My version of Jane's Poached Pears, that ended up in the Telegraph (pic: Greg Funnell)
I have come to a true milestone in the project because the behemoth that is the Puddings chapter is now done and dusted. It was a beast, weighing in at a stonking 66 recipes. It was a very diverse chapter with a vast array of desserts and techniques, many of them new to me. Unlike other large chapters (e.g. Teatime) it wasn’t really possible to sub-categorise and make Puddings easier for me to, er, swallow. Jane tends to mix the recipes up, but such is the way of the English pudding. Jane says that they had a ‘great reputation’ since at least the seventeenth century. She found this great quote from the protestant exile François Maximilien Misson:
They bake them in an oven, they boil them with meat, they make them fifty-several ways: blessed be he that invented pudding, for it is manna that hits the palates of all sorts of people.
#173 Summer Pudding
For those who are not British, the word ‘pudding’ causes some confusion because it has several meanings, in the context of this post, and therefore the book, it simply means dessert (aka afters or sweet, depending on where you from). Readers of the blog will know that many puddings are not sweet at all (e.g. #200 Steak, Kidney and Oyster Pudding, #189 Mussel and Leek Rolypoly, #181 Yorkshire Pudding), some desserts have pudding in their name, but others don’t. Usually the steamed puddings have ‘pudding’ in their name (e.g. #90 Sussex Pond Pudding), but not always. It’s very confusing! I thought to iron out some of this confusion I would give a very potted history of pudding:
In mediaeval times, and probably much earlier, puddings were animal intestines filled with a mixture – these are the true puddings – #34 Black Pudding is one of the few survivors, but sausages also belong to this group too, though rarely boiled in England these days, they are in other countries such as Germany. Surprisingly #27 Rice Pudding, bread and butter pudding and #181 Yorkshire Pudding all started life as these true puddings. It did mean, however, that puddings could only be made when there were fresh intestines around. Eventually, the pudding cloth was invented, the pudding could now be swaddled in material and boiled, producing a cannonball-shaped pudding, Dickensian Christmas Puddings are an example of this. Other favourites like Spotted Dick could be cooked like this and #374 Pease Pudding got an upgrade from potage! Roly-poly puddings could be made by wrapping them in shirt sleeves, giving them the moniker ‘dead man’s arm’.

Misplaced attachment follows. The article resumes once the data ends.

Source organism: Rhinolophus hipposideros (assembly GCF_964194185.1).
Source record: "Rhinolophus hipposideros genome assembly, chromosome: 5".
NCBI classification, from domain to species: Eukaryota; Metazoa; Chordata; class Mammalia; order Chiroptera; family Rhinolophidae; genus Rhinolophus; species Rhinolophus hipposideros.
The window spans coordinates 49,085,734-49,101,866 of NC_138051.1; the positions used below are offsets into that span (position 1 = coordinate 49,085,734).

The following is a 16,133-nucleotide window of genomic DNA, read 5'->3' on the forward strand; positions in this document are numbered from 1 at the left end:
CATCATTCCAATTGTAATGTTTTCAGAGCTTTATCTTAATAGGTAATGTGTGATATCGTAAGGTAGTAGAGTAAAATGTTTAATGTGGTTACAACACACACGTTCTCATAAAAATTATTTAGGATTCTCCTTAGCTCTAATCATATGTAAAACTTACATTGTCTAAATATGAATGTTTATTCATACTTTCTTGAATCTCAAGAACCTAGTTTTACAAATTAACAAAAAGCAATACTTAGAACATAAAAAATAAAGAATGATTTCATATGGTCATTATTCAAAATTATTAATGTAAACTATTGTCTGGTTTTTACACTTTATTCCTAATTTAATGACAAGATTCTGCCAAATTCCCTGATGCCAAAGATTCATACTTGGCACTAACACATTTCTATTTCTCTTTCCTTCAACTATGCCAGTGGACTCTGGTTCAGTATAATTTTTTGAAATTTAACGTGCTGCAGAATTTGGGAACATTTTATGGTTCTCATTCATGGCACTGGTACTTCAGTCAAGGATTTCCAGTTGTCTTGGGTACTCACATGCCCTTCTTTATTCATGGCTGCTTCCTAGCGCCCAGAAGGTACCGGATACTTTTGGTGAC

A page of Mrs Beeton's cold desserts
Finally, the pudding basin was invented meaning that suet pastry and sponge cake mixtures could be used with great success. As time went on, puddings got lighter, more spiced and more sweet as ingredients became cheaper, and a switch from French to Russian service (single dishes and courses) meant they were served at the end of a meal. Hence, we call dessert the pudding course, explaining why all desserts have ended up being called pudding.
The British have great enthusiasm for their puddings, especially the old-fashioned ones many ate as children, often called ‘nursery puddings’, #27 Baked Rice Pudding, Spotted Dick and other steamed puddings fall into this category. Of course, a love of puddings means that one’s waistline is somewhat affected. We know that we are eating too much sugar, fat and flour and we need to reduce our intake, but how can we when they are so irresistible!? It’s the main reason why I go to the gym; I exercise five or six times a week, and try to watch what I eat, just so I can eat what ever I like on Saturday and Sunday (I’m revisiting #167 Brown Bread Ice Cream this weekend).
#321 Sweetmeat Cake